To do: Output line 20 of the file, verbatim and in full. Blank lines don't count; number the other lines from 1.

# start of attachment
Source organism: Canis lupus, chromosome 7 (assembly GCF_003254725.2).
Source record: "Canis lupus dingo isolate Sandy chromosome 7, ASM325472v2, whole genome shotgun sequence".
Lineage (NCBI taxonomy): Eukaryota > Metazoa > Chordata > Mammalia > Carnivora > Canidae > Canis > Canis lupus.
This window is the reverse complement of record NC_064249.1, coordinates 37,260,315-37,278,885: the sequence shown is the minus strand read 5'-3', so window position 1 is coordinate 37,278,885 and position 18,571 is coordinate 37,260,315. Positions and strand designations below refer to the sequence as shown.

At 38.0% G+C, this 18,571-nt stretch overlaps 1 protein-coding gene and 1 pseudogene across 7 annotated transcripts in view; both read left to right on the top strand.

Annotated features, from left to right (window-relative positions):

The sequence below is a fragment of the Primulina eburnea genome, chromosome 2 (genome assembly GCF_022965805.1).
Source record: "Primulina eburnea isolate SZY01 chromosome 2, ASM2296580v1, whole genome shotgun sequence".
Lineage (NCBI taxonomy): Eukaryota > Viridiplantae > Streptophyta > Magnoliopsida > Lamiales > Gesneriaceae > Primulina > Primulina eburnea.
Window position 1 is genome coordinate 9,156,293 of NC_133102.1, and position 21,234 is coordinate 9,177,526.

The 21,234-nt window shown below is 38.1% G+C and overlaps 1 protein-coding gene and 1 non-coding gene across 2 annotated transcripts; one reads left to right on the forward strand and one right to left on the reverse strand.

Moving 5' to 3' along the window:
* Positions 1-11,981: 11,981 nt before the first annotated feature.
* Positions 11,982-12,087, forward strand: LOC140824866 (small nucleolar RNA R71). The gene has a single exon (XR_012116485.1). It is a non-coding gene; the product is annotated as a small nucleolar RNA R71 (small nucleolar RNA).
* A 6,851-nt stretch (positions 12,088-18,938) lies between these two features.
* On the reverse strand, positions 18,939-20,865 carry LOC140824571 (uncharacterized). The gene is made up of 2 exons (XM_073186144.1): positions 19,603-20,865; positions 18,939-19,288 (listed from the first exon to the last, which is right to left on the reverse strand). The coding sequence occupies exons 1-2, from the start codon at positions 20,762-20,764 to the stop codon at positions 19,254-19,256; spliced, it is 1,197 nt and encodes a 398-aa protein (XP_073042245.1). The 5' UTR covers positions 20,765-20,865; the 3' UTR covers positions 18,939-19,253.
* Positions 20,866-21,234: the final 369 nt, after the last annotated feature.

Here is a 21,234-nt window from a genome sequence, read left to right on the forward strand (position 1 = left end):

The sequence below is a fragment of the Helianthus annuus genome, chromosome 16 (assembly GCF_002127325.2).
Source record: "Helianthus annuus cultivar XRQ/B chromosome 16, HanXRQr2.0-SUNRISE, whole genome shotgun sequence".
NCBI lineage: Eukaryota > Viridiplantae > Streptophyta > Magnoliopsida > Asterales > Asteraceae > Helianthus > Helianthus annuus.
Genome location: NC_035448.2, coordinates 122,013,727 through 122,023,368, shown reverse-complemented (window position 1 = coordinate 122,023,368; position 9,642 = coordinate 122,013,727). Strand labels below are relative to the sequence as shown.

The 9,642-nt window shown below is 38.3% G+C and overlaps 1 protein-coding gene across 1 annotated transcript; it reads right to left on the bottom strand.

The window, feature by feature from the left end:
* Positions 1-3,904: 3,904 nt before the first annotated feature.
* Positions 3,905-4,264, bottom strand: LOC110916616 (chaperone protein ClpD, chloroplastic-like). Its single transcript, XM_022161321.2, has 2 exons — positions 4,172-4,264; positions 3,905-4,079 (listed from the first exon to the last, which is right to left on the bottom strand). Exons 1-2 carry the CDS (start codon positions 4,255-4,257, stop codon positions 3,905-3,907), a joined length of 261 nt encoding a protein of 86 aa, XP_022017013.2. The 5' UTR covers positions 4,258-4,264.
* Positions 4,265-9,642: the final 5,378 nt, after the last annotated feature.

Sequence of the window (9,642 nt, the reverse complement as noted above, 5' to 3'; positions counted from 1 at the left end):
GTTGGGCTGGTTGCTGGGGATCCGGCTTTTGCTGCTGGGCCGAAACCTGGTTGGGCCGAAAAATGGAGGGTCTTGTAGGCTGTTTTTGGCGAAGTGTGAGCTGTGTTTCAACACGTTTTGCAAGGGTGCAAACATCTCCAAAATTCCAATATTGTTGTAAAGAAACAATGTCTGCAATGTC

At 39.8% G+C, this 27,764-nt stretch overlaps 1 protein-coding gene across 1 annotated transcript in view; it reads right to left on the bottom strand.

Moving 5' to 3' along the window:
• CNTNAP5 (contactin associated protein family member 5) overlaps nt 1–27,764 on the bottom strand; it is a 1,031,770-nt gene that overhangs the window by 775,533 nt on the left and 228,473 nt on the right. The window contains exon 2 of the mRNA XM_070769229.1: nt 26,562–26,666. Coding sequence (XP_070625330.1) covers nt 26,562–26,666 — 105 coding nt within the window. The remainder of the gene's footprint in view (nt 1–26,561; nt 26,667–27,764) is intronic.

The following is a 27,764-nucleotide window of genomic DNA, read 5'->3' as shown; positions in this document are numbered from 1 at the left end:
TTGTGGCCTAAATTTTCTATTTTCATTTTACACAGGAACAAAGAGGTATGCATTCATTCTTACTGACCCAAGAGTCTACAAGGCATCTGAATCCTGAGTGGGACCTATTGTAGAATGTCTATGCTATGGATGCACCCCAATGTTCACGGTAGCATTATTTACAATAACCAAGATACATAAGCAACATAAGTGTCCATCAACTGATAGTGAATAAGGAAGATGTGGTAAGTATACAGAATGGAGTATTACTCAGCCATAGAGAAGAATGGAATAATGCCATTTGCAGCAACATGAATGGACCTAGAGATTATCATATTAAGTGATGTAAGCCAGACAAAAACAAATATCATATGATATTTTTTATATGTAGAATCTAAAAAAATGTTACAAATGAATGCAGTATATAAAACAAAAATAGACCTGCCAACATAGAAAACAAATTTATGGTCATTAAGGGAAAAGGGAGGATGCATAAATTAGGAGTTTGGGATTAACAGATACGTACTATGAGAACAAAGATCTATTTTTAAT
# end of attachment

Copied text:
Source record: "Helianthus annuus cultivar XRQ/B chromosome 16, HanXRQr2.0-SUNRISE, whole genome shotgun sequence".